At Gettysburg, Union General Daniel Sickles disregards orders and loses much of his III Corps and his right leg

Anticipating a Confederate attack on the second day of the battle, Union General Meade had marshalled his forces along the high ground of Cemetery Ridge outside Gettysburg. Flamboyant General Daniel Sickles though he knew better and moved his entire III Corps forward to new positions a mile to the front.  Here he was met with much of the force of the Confederate attack and during heavy fighting that evening in the Peach Orchard, the Wheatfield, and Devil's Den much of his corps became casualties.  Sickles himself lost his right leg. (By John Osborne)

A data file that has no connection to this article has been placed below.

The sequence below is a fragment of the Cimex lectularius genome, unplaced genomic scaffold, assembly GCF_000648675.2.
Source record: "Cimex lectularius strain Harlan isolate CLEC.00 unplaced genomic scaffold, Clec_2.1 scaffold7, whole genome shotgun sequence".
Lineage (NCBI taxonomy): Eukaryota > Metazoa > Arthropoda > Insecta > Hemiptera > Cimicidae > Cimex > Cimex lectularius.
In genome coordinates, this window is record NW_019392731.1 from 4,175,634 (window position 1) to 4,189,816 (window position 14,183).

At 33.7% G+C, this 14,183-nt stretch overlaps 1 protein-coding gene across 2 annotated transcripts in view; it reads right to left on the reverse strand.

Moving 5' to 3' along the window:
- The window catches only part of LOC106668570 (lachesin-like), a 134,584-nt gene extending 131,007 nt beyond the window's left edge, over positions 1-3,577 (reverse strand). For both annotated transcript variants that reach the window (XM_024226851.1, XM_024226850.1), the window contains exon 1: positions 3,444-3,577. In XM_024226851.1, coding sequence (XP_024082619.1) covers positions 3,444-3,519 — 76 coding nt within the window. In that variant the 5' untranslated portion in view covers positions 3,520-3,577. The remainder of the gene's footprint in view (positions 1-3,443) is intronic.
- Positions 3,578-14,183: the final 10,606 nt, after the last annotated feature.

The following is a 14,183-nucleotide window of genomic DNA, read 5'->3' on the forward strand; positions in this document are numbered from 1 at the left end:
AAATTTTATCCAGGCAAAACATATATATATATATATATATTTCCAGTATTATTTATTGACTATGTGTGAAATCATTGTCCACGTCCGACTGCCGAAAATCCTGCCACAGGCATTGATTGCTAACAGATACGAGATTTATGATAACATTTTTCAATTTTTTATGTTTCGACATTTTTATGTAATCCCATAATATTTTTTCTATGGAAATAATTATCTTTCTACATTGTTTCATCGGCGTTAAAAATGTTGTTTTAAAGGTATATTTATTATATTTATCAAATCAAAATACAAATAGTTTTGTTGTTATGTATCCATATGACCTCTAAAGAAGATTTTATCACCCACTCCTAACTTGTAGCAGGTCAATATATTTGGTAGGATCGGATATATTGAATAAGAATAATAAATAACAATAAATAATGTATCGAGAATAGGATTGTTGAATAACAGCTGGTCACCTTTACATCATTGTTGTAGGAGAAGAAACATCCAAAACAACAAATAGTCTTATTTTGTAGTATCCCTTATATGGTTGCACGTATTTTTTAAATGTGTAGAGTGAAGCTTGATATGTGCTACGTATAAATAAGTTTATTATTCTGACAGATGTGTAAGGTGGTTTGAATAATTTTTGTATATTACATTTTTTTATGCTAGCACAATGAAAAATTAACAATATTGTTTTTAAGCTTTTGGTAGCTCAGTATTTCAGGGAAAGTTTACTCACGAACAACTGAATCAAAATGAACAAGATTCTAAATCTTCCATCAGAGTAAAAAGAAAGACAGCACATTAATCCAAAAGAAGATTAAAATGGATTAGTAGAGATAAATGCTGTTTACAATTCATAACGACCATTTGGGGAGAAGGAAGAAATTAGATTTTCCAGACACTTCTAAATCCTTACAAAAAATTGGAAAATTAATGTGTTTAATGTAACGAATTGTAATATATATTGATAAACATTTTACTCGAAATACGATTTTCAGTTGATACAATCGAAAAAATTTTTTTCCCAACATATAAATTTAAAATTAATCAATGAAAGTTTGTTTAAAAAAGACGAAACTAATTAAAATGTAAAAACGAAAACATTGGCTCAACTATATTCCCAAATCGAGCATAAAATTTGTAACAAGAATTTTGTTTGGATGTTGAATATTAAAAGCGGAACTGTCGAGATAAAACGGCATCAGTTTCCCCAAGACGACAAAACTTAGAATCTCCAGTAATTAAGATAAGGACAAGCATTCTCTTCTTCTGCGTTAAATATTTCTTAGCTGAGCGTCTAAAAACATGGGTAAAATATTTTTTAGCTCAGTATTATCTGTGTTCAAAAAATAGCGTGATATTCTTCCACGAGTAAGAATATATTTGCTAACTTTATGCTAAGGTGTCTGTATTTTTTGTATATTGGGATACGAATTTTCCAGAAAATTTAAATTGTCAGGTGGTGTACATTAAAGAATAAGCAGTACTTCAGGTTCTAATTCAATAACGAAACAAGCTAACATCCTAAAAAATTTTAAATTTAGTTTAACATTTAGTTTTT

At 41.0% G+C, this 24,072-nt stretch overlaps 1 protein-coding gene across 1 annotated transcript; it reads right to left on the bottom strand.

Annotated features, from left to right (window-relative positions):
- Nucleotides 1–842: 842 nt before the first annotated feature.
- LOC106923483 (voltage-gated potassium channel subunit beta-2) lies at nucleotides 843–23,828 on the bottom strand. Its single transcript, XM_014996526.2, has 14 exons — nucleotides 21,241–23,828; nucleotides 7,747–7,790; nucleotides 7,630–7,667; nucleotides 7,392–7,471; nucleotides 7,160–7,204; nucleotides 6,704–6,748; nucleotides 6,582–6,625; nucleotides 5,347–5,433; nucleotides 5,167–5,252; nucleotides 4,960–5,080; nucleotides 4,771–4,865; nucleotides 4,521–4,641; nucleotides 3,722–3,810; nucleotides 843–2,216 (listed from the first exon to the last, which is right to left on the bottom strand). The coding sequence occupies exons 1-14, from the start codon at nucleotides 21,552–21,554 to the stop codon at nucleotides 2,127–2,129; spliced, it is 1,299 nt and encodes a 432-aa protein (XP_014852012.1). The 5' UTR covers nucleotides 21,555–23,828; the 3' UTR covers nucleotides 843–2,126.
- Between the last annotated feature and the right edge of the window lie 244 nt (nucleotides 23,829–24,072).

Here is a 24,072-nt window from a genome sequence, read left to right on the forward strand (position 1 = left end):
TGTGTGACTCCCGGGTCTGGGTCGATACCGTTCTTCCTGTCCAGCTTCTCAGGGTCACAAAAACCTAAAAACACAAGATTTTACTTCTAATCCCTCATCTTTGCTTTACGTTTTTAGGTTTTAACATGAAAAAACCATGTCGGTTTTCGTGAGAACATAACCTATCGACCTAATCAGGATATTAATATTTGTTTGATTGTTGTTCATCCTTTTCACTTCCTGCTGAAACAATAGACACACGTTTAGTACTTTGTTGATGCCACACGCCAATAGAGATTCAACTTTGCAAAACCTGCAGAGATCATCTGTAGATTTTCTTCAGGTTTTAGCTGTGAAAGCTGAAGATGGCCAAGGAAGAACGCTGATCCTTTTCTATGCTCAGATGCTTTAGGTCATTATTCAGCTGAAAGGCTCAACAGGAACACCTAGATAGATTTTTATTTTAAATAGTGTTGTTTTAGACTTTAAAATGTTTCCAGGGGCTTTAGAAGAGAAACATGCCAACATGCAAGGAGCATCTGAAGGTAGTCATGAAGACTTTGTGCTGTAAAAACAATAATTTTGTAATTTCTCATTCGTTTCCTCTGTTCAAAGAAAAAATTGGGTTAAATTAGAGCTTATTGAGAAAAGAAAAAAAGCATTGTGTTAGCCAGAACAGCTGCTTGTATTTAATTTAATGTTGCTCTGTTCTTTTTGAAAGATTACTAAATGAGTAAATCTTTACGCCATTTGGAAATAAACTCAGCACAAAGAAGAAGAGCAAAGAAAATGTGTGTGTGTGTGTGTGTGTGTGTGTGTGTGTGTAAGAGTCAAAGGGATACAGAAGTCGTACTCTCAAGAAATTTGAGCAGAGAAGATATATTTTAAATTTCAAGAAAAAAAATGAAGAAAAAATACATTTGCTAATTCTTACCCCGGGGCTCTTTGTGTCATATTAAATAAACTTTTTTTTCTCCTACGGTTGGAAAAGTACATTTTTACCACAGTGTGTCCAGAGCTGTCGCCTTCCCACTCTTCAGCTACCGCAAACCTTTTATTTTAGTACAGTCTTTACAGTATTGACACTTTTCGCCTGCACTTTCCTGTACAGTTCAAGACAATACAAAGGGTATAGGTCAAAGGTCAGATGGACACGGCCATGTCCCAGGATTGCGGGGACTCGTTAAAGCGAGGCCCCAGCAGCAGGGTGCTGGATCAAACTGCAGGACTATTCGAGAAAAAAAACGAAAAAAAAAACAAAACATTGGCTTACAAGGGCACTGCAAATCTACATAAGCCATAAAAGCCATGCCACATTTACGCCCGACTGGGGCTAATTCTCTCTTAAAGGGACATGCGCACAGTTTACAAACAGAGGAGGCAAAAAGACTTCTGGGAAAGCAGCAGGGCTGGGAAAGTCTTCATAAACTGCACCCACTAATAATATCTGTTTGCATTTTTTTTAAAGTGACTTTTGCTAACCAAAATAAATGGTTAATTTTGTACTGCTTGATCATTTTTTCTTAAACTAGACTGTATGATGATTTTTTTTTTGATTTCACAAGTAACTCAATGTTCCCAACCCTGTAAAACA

Source Citation
Charles P. Roland, An American Iliad: The Story of the Civil War (New York: McGraw-Hill, 2002), 140-141. 
How to Cite This Page: "At Gettysburg, Union General Daniel Sickles disregards orders and loses much of his III Corps and his right leg," House Divided: The Civil War Research Engine at Dickinson College, http://hd.housedivided.dickinson.edu/node/40185.